A few Halloweens ago my wife and I decided to let our son go out trick or treating on his own for the first time. To be sure, he wasn’t going alone—he’d arranged to go with a few of his friends—but at the end of October on the Canadian prairies it gets dark by six o’clock. With a certain amount of trepidation, I watched him step out the door in his gladiator costume and disappear into the night with his friends. This was new territory for us as parents.
It’s hard to know sometimes where the line is between being too overprotective and not protective enough. Some of his friends were allowed to roam the town at night on their own before they were even in their teens. Others seemed to be under constant lock and key. Neither approach is ideal in my opinion.
The most liberal-minded parents tend to say that kids these days are mature for their age and know a lot more about life earlier on, but knowledge doesn’t equal wisdom. Wisdom comes with time and experience—it isn’t innate. No one is born wise. You grow wise, if you’re lucky (some never do). I firmly believe that children must be guided toward wisdom and you can make that path as broad or narrow as you like. At the opposite end of the child-rearing spectrum are the helicopter parents who constantly hover around their children, softening every sharp corner in an attempt to keep them safe from all possible harm. The sentiment is noble, but the results down the road are often less than ideal. How’s a person supposed to function in the world when they leave home if they were never allowed to navigate any of it on their own beforehand?
As parents, my wife and I have always tried to find a balance between these two extremes. We make him aware of the pitfalls out there, but we don’t shield him from them entirely. As he’s grown older we’ve made incremental adjustments to the extent of his personal freedoms, slowly playing out the invisible rope that binds him to us. We’ve never thrown caution to the wind though. No preteen son of mine was going to rove about town after dark. I know kids, since I was one of them once (many moons ago). I know what some of them get up to when their parents aren’t watching. I also noticed that some of the kids who were allowed to run free from an early age weren’t necessarily better adjusted.
But by this particular Halloween our son was a teenager, although just barely so. I couldn’t think of a good reason to hold him back, except for my own fears and worries. So I watched as his friends and he were swallowed up by the darkness while they strolled down the street in their costumes. I felt uneasy, and a big part of me wanted to put a stop to it. My imagination tends to go to dark places when I don’t reign it in, and a highlight reel of horrible scenarios began playing out in my mind as I stood there. I imagined some creep in a van grabbing him and taking him out to the woods to do unspeakable things to him. I thought about him eating candies injected with poison and collapsing in the street as his friends stood over him with confused looks on their faces. I thought about what it would feel like if he didn’t show up at home by the time we’d agreed on. Would he answer his phone if I called or would a prerecorded voice say he was out of the service area? How long would I wait before leaping into our car and going out to look for him? Fifteen minutes? Thirty? An hour?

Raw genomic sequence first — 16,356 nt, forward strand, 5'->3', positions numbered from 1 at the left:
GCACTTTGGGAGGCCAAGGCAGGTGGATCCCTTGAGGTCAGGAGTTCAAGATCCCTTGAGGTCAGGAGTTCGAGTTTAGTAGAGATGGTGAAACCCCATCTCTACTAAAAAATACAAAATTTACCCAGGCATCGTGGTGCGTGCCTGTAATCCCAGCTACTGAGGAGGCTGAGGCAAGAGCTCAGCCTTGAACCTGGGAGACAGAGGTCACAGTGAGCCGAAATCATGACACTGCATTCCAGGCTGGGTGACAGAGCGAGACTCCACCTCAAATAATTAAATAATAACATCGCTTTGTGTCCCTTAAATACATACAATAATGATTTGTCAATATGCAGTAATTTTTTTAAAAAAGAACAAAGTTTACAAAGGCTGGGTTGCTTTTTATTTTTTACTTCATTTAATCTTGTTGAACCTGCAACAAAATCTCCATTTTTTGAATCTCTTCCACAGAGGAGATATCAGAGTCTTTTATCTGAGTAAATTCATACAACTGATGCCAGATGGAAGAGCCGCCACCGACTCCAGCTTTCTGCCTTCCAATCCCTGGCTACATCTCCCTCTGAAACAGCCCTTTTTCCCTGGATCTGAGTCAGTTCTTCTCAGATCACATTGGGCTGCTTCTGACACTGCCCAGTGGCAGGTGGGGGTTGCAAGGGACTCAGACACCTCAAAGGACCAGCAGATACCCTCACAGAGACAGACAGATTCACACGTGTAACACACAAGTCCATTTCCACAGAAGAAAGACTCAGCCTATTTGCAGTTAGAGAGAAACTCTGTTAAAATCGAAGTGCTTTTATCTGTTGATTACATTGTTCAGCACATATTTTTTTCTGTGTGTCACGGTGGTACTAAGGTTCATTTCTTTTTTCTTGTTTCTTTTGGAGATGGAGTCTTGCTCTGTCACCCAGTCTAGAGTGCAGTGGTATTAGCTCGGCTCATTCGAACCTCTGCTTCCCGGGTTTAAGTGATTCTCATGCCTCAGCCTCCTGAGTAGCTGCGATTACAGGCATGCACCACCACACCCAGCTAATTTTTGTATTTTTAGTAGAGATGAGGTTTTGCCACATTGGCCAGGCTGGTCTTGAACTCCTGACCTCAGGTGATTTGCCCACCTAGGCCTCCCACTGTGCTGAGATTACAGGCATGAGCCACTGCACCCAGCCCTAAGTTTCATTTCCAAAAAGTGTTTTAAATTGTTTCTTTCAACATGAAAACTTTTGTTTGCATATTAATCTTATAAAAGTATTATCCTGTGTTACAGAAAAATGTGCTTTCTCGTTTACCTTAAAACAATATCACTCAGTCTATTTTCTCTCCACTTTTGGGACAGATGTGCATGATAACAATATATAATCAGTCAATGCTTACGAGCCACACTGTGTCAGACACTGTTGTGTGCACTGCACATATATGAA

I needn’t have worried. Though he was to be home by eight-thirty at the latest, he walked through the door with his candy sack bulging just after eight. Relief washed over me like a cool wave on a sweltering day and all of those bad thoughts I was thinking were flushed away. Our son knew his boundaries, and though I was sure he’d test them in the years to come, I slowly began to reconcile the fact that this was all part of growing up.
That night as we laid in bed, my wife asked me if we should start allowing him to go out at night with his friends more often now. After some back and forth we both agreed that it would depend on where he was going and who he was going with. It would also depend on him. If he continued to respect and obey our rules, we’d give him more slack. If he didn’t, we’d have to take a step back and figure it out. Nothing is ever totally cut and dried when it comes to kids and parenting.
Now that he’s older still, we don’t worry so much about perverts and predators anymore. He’s big enough now that our fears of those things have lessened, though I realize that I’ll probably never feel entirely comfortable with the idea of him being out there by himself—not even when he’s an adult, which isn’t too far off. Another part of me knows that soon some of his friends will be starting to experiment with drinking, drugs, and other things. He’s even told me that a couple of his classmates already have. So now we have new things to worry about and new admonishments and warnings to impart. I hope he takes them to heart. I’m optimistic that he’ll have the sense to never get into a vehicle with someone who’s been drinking or decide to pop those pills the older guy at the party is handing out. We’ve warned him about such things, but much will depend on him now.
When I think about my own rocky road to adulthood and all the dumb shit I did, I cringe and hope that he has more sense than I did. I also finally understand what my own parents struggled with as they raised me and my brothers all those years ago. The old adage is true: once a parent, always a parent. You never stop worrying about them. If we’ve done our job right, someday he’ll be in the same boat as us and the cycle will begin again.